Not my problem. Yes, it is. Jesus uses a rather graphic illustration, doesn't he, to get across the seriousness of this point. He says again in verse 2, It would be better for him if a millstone were hung around his neck and he were cast into the sea, that he should cause one of these little ones to sin.

A millstone weighed hundreds of pounds. Jesus effectively says, It would be better to die that kind of horrific death than be guilty of leading a little one to sin. Judgment Day is coming.

You better be careful what you're teaching the little ones. We're to have a sense of accountability to new believers to influence them correctly. Secondly, we are accountable to fellow believers to forgive them graciously.

Look at verse 3. Pay attention to yourselves. That is, this is a mutual accountability issue here.

This goes both ways. If your brother sins, rebuke him. And if he repents, forgive him. And if he sins against you seven times in the day, that is the same day, and turns to you seven times saying, I repent, you must forgive him. Now, in this illustration, the Lord is asking the disciples to imagine that someone is sinning against them personally, another brother that is a believer. And their tendency, he knows, and ours as well, is to feel hurt, perhaps nurse a grudge. You see, they're in danger. If they're doing something seven times in the same day, they're trapped. They're in some habitual lifestyle, perhaps of sinfulness, some error in judgment.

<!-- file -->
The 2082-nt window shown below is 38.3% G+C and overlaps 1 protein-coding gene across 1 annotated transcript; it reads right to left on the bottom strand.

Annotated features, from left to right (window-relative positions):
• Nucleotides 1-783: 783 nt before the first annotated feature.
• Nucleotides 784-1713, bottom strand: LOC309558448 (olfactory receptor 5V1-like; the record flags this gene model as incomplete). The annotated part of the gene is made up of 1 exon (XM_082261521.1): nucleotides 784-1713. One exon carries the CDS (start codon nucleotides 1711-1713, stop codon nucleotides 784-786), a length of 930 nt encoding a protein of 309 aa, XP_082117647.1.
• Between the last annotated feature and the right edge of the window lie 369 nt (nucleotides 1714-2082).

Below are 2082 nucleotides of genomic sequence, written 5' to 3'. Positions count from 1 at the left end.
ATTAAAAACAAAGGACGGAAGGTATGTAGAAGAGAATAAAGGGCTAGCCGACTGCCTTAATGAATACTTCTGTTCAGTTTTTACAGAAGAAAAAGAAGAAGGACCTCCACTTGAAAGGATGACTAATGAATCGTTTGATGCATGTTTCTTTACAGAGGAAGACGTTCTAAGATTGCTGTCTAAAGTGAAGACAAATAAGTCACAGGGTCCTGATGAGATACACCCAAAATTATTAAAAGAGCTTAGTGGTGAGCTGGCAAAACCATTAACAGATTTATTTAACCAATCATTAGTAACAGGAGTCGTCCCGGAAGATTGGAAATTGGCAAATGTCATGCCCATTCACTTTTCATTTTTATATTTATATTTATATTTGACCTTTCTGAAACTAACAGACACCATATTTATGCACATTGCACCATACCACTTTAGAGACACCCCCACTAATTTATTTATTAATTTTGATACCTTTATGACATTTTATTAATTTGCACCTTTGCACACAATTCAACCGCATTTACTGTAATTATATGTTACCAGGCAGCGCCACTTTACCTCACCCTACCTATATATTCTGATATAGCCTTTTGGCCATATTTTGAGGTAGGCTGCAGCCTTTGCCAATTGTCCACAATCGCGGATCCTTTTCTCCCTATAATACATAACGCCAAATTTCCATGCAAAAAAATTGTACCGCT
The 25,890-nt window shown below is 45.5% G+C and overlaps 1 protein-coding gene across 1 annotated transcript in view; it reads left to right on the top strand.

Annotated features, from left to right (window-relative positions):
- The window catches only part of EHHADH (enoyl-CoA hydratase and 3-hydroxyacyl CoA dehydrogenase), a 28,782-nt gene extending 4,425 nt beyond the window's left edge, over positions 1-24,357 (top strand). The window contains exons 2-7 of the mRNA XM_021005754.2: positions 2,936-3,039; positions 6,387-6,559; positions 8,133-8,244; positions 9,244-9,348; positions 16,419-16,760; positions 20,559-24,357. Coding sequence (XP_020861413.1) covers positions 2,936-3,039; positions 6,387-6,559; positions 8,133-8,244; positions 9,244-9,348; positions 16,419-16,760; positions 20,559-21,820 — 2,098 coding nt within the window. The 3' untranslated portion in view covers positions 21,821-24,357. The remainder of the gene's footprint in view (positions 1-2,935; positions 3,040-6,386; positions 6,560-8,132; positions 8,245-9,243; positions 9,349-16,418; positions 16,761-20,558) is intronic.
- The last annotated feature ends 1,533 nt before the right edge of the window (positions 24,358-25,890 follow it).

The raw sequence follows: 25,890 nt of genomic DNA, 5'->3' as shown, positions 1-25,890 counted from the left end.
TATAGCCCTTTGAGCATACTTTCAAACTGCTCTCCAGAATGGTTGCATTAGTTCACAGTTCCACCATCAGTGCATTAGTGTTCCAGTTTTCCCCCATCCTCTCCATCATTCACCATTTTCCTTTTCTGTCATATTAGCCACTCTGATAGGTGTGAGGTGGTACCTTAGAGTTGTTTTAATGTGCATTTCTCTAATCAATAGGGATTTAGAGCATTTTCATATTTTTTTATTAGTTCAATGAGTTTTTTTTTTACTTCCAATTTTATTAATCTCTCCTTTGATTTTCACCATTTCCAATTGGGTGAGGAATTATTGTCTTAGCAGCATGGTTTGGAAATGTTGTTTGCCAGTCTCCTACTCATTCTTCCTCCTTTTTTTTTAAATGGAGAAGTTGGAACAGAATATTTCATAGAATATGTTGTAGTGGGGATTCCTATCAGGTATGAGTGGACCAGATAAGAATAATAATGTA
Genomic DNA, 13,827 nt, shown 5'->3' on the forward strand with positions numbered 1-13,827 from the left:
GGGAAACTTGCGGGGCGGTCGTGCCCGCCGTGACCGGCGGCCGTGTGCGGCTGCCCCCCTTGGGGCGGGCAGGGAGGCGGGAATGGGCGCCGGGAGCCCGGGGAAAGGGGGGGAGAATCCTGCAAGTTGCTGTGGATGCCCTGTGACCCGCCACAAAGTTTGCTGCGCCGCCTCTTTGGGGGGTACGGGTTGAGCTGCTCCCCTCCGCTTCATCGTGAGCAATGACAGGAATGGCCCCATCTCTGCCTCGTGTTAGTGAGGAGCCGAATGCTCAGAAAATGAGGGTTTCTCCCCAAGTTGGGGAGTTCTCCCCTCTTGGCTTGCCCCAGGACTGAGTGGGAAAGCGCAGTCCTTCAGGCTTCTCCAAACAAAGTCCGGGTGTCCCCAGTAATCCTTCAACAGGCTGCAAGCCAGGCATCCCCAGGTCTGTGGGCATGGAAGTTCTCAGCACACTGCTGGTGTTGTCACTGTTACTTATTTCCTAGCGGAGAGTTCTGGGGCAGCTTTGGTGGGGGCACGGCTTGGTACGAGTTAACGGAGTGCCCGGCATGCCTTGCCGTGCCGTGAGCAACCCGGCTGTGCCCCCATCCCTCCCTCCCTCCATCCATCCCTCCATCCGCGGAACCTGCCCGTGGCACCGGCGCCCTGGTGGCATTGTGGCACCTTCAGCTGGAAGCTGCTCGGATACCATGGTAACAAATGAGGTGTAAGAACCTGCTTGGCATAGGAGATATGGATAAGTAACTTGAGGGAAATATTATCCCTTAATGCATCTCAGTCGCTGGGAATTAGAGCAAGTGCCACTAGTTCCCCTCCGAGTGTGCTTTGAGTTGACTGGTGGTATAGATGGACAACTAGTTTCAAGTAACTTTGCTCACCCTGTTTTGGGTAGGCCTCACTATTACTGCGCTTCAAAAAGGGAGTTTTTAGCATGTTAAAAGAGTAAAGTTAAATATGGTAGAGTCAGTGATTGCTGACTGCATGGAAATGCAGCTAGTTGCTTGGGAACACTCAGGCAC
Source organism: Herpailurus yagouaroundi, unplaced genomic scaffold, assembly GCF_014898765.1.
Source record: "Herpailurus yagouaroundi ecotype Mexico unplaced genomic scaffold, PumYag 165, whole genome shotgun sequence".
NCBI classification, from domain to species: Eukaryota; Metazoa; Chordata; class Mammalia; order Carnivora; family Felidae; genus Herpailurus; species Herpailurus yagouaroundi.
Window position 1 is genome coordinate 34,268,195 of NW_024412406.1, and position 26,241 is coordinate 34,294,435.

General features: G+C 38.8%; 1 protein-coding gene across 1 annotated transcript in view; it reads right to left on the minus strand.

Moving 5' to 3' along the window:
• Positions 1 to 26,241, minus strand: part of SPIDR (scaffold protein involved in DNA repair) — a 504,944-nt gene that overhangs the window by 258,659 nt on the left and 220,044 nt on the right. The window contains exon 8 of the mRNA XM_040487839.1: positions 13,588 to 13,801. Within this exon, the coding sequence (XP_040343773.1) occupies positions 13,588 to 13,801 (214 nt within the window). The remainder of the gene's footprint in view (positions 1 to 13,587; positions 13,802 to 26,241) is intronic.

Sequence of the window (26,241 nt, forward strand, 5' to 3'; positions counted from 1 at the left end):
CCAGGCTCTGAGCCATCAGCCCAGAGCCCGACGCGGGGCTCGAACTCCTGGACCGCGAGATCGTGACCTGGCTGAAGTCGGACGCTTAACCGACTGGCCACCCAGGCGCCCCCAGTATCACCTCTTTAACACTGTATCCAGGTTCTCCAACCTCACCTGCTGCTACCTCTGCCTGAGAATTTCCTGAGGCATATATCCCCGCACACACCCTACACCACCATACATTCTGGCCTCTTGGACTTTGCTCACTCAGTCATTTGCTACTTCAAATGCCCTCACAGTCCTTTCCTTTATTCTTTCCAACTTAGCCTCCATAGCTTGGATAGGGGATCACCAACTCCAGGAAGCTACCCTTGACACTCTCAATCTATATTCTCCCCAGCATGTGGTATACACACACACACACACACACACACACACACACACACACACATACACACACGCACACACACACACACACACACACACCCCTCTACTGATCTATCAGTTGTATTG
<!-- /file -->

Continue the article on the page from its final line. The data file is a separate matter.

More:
It could be any number of things. And again, Jesus isn't going to give us the list because it could be anything. But this is going to affect them and others. So here's what Jesus has to do. Verse 3 again. If your brother sins, the implication is against you, rebuke him. And if he repents, forgive him. The word rebuke means to call attention to wrongdoing graciously, and in that, provide a warning. Now, this doesn't mean that your new mission in life is to look for someone to rebuke. You know, I'm going to come to church, hopefully find two or three that I can get to do that to. Rebuking people is not a spiritual gift. We're not on the lookout for sins.

We should be on the lookout for solutions. Here's the solution. If he repents, forgive him. You ought to circle that word if. If he repents. Keep that in mind when you think you're supposed to forgive someone who hadn't asked you for forgiveness. You might do more harm than good if you tell them, like, I forgive you. And they haven't asked for forgiveness.